Riders to the Sea is a drama written by Irish dramatist John Millington Synge. It was foremost performed on February 25. 1904 at the Molesworth Hall. Dublin by the Irish National Theater Society. A one-act calamity. the drama is set in the Aran Islands. and like all of Synge’s plays it is noted for capturing the poetic duologue of rural Ireland. The really simple secret plan is based non on the traditional struggle of human volitions but on the hopeless battle of a people against the impersonal but grim inhuman treatment of the sea. Contentss
1 Important characters
2 Plot outline
3 Other versions
3. 1 Film
3. 2 Opera
3. 3 Dance
4 Gallic version
6 External links
Merely four characters are named: Maurya. an aged Irishwoman. her girls Cathleen and Nora. and her boy Bartley. Besides mentioned are Maurya’s asleep boies Shawn. Sheamus. Stephen. Patch. and Michael. The immature priest is besides of import to present contentions about Maurya’s boies. e. g. whether the apparels are from Michael’s organic structure. whether the immature priest Lashkar-e-Taiba Bartley travel to sell his Equus caballus. etc. ) . Plot outline
Maurya has lost her hubby. father-in-law. and five boies to the sea. As the drama begins Nora and Cathleen receive word that a organic structure that may be their brother Michael has washed up on shore in Donegal. far to the North. Bartley is be aftering to sail to Connemara to sell a Equus caballus. and ignores Maurya’s supplication to remain. As he leaves. he leaves gracefully. Maurya predicts that by nightfall she will hold no life boies. and her girls chide her for directing Bartley off with an ailment word. Maurya goes after Bartley to bless his ocean trip. and Nora and Cathleen receive vesture from the drowned cadaver that confirms it as their brother. Maurya returns place claiming to hold seen the shade of Michael siting behind Bartley and begins keening the loss of the work forces in her household to the sea. after which some villagers bring in the cadaver of Bartley. who has fallen off his Equus caballus into the sea and drowned.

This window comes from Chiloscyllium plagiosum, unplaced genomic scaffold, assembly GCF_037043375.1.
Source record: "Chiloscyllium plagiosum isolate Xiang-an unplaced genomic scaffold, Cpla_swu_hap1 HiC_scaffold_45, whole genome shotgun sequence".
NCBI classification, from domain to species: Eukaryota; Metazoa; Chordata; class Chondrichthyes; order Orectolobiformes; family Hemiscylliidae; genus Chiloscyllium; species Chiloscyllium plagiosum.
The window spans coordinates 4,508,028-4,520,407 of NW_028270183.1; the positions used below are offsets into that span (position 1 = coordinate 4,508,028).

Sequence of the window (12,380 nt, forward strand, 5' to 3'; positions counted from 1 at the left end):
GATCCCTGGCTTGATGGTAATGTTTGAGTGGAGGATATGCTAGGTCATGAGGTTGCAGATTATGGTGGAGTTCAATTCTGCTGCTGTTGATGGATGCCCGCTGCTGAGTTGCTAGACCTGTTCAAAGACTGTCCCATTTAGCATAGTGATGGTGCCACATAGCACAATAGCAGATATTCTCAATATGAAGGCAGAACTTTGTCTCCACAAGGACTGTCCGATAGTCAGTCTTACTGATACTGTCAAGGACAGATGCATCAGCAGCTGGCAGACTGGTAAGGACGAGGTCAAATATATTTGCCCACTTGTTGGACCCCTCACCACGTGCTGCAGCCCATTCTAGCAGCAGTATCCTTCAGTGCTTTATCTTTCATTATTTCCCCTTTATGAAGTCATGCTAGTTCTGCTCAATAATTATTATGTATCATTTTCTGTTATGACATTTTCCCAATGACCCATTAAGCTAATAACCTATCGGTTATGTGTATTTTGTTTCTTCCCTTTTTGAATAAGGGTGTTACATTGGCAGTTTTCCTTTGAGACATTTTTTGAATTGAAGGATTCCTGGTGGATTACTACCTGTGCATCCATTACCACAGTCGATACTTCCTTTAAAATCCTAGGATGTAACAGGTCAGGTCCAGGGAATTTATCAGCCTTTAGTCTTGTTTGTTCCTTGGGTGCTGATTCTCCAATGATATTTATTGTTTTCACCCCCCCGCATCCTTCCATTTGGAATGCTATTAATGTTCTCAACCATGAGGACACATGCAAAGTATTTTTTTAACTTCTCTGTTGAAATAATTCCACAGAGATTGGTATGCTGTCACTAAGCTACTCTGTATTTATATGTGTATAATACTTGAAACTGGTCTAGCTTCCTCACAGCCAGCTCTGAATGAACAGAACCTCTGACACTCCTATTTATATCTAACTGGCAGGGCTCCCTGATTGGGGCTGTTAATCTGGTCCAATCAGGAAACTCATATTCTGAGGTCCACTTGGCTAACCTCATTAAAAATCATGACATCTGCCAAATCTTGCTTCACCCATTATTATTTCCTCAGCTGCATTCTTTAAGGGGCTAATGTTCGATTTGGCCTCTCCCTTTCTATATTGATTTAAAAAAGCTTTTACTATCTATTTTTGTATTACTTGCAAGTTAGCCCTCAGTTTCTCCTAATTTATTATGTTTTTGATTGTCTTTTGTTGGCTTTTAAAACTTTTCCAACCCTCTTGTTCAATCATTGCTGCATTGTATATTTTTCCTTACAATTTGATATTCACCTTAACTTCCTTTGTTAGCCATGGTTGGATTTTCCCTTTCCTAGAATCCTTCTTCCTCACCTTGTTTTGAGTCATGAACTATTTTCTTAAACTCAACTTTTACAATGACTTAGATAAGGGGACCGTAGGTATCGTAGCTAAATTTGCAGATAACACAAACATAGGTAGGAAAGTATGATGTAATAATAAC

Maurya’s address in the concluding scene is celebrated in Irish play: ( raising her caput and speech production as if she did non see the people around her ) They’re all gone now. and there isn’t anything more the sea can make to me… . I’ll have no call now to be up shouting and praying when the air current interruption from the South. and you can hear the breaker is in the E. and the breaker is in the West. doing a great splash with the two noises. and they hitting one on the other. I’ll have no call now to be traveling down and acquiring Holy Water in the dark darks after Samhain. and I won’t care what manner the sea is when the other adult females will be lamenting. ‘ ( To Nora ) ’ Give me the Holy Water. Nora ; there’s a little swallow still on the chest of drawers.